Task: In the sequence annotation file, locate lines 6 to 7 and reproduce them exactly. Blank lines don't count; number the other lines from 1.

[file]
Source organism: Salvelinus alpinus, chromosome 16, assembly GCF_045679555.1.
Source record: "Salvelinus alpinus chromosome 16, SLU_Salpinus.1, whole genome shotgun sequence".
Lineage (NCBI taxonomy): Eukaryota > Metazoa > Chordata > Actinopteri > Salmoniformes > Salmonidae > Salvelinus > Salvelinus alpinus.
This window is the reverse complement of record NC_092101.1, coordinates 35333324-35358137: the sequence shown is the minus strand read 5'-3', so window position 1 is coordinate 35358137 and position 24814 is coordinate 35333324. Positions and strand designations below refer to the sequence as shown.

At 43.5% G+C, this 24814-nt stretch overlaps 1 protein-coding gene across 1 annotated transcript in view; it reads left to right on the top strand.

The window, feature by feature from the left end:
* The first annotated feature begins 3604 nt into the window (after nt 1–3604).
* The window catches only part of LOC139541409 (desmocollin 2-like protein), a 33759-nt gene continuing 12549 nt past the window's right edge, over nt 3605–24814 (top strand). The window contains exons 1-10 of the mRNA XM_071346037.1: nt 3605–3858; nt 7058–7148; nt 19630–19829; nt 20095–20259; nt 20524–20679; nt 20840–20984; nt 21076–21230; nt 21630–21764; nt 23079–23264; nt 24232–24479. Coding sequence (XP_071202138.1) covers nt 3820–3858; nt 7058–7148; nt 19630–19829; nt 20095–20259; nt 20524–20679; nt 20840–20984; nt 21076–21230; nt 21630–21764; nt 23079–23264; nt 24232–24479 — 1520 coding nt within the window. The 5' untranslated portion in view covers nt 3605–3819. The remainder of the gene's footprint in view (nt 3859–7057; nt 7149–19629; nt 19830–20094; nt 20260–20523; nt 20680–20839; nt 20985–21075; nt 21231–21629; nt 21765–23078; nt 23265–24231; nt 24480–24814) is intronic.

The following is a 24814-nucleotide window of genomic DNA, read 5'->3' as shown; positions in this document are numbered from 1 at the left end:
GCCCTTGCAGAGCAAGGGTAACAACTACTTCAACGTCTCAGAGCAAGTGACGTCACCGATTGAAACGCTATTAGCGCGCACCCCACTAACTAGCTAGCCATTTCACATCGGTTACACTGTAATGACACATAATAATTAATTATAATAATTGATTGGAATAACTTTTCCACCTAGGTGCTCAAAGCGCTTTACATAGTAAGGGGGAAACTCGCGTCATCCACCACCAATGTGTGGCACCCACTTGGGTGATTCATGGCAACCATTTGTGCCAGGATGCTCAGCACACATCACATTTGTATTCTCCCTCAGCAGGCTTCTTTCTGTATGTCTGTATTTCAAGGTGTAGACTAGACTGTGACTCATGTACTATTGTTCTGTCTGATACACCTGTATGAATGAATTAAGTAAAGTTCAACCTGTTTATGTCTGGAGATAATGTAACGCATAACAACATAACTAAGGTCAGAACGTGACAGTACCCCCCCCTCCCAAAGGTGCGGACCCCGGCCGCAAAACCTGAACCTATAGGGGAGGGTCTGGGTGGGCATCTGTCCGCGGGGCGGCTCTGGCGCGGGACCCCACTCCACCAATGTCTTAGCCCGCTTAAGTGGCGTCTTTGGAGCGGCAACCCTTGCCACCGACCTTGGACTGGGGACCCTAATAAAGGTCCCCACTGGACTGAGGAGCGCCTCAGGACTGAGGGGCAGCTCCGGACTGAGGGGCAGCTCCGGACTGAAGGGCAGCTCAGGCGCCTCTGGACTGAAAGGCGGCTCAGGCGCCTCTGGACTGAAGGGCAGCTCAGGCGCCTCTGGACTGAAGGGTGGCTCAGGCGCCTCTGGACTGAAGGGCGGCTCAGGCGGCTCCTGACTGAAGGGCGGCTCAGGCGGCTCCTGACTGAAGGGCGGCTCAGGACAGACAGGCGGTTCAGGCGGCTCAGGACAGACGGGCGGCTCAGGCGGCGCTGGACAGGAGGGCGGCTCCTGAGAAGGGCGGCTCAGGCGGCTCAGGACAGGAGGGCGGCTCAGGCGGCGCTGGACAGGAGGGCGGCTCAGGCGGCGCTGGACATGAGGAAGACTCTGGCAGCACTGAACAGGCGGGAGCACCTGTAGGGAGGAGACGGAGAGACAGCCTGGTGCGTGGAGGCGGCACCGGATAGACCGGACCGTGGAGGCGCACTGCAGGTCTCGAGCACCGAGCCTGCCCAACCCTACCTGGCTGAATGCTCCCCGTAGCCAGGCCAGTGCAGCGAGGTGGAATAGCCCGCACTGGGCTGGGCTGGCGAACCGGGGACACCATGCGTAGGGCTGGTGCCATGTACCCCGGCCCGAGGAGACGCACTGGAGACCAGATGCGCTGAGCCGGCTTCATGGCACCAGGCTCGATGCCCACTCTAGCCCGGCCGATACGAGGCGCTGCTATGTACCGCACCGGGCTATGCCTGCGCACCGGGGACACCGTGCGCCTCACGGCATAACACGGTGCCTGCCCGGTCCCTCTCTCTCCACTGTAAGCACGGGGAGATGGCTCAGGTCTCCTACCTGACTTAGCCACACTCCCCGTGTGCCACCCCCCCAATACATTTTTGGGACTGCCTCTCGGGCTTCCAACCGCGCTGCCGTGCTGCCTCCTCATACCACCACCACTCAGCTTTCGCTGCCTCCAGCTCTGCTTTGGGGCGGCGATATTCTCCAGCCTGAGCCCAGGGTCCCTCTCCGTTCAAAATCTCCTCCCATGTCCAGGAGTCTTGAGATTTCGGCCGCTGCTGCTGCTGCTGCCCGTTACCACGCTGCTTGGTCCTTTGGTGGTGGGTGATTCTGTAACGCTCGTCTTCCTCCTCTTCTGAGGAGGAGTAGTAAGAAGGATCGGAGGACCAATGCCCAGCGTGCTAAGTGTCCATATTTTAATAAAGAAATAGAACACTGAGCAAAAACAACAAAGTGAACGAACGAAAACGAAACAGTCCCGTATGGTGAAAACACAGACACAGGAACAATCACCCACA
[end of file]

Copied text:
The window, feature by feature from the left end:
* The first annotated feature begins 3604 nt into the window (after nt 1–3604).